The teachers helped me figure out what factors shape school differences in their treatment of kids’ digital play. In alignment with existing research, I found that the mostly white, middle-class teachers at these schools all exhibited race- and class-based stereotypes of their different students – like “model minorities,” “Tiger Mom-raised hackers,” “future gang members” or “hard-working immigrants.” Teachers had no such stereotypes for white students, consistent with theories of the invisibility of whiteness, which enabled white students’ school performance to be seen by teachers as individual rather than a collective representation of their racial group. But I also found that teachers’ workplaces – variably as collaborative, hostile, or elite-serving – shape which of the stereotypes faculty draw on when teaching.
At the school serving mostly middle-class Asian-American students, teachers described a hostile workplace where other faculty were like the women from the movie ‘Mean Girls’. Whereas these teachers described Asian-American students they have taught elsewhere as “model minorities,” here they linked their workplace hostility to negative stereotypes of Asian-Americans as “Tiger-Mom raised hackers”. At a school serving working-class Latinx students, teachers described a collaborative workplace among faculty that felt like a family. Whereas these teachers described Latinx students they have taught elsewhere as “future gang members,” here they linked their family-like workplace to positive stereotypes of Latinx students as “hard-working immigrants.” This workplace-linked stereotyping led to teachers’ differentiated instructional approaches, finding increased discipline and less trust of students where teachers are hostile to one another. Although drawing on a “positive” stereotype of Latinx students begat less day-to-day discipline than at the other school, the stereotype still undermines the perceived value of students’ digital interests for learning.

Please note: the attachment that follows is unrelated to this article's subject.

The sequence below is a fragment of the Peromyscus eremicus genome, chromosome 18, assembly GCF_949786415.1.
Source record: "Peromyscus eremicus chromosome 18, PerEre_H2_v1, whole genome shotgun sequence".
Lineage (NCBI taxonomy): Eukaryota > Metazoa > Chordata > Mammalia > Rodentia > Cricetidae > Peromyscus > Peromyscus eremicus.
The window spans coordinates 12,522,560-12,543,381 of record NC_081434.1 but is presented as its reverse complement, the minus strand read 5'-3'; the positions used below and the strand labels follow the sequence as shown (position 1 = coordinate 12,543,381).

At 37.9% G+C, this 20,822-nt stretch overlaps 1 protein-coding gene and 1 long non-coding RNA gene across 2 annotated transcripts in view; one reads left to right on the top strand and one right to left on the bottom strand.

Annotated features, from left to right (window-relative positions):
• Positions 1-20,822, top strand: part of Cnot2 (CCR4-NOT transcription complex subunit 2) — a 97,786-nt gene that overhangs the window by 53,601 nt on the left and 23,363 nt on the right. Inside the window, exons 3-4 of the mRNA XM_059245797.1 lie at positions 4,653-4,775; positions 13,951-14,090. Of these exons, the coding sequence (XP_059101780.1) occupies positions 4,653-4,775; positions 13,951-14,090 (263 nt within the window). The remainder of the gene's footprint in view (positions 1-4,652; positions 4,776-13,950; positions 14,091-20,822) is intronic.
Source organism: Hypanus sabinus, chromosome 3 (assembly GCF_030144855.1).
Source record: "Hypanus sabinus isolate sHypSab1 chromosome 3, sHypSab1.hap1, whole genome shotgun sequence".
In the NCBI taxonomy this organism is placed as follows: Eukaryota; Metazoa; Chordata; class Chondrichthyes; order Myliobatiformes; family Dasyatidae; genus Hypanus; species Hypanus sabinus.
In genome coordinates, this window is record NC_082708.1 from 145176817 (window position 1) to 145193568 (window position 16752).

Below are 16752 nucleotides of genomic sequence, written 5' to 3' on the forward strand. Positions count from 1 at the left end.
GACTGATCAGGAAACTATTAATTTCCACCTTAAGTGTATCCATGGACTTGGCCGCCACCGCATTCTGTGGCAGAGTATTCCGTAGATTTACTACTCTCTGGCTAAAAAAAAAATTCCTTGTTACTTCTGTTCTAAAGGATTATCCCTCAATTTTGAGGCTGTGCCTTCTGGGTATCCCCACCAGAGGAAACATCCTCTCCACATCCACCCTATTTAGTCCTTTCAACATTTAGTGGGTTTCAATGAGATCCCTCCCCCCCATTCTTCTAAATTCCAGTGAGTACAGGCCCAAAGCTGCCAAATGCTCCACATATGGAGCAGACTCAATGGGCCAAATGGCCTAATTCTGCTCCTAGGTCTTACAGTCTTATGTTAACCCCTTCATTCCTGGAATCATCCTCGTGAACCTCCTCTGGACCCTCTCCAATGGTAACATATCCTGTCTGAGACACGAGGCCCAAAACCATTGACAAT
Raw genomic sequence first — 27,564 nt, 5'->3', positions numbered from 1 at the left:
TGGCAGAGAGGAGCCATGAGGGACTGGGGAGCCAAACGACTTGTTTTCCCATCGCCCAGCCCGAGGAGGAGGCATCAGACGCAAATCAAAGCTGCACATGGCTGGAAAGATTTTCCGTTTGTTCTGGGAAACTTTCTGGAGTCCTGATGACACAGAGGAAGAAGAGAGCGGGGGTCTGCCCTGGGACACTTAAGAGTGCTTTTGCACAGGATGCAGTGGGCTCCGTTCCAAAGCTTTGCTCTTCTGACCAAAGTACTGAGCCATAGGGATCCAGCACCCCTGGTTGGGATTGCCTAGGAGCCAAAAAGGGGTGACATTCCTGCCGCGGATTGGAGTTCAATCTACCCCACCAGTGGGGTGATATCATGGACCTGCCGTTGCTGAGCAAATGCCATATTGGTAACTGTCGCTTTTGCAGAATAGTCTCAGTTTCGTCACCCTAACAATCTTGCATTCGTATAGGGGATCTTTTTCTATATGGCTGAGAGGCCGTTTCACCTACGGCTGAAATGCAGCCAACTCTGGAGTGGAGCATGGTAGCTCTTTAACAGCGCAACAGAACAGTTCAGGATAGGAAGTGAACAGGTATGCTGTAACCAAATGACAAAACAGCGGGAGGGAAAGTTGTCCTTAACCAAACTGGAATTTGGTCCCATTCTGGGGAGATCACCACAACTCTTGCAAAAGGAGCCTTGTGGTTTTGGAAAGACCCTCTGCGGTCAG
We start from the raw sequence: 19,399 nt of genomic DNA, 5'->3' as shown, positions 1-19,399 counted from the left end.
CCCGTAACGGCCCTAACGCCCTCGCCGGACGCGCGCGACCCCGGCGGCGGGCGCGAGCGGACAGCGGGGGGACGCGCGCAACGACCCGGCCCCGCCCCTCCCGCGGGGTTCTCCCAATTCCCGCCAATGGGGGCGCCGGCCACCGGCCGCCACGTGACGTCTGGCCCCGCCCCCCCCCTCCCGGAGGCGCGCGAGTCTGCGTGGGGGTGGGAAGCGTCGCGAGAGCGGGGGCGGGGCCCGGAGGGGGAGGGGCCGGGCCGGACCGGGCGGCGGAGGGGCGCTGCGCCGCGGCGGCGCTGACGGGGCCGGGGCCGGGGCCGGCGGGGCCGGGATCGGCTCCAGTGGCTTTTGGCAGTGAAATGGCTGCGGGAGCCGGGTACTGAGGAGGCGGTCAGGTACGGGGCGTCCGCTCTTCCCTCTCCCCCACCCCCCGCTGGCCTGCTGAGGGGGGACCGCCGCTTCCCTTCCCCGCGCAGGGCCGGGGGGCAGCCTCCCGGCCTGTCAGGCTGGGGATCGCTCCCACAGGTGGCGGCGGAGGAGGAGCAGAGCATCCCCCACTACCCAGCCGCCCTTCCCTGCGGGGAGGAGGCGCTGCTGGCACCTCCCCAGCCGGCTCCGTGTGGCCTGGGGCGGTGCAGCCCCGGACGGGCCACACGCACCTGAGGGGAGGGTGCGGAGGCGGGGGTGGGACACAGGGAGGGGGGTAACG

How might schools better create an environment that treats students’ digital interests seriously, enabling forms of connected learning especially for less affluent students of color?
As educators, we need to think carefully about what counts as learning when we make curricula for students and interact with them in class. Schools must impart to teachers and administrators a philosophy that all children’s interests – not just wealthy, white students’ – bring necessary value to learning at school.
But to do this effectively requires that we provide teachers more support. Teachers do not deserve to work in hostile environments, as is likely the case at many under-resourced schools that serve already disadvantaged students. Districts need to be more committed to understanding what it’s like to work at their schools and how to provide collaborative environments for faculty. Further, when faculty workplaces are, indeed, psychologically safe, teachers must have opportunities to discuss their role in contributing to harmful racial ideologies about their students of color. They must challenge and address the ways that most white people are raised to harbor these beliefs or else they risk asserting them to students in very harmful ways.
For connected learning to be effectively adopted at schools, particularly those serving less affluent students of color, we must firmly join with anti-racism efforts in education and in our society more broadly. We must be part of an active effort to better fund public schooling and support teacher wellbeing. All children deserve for their interests and their creative selves to be treated with dignity.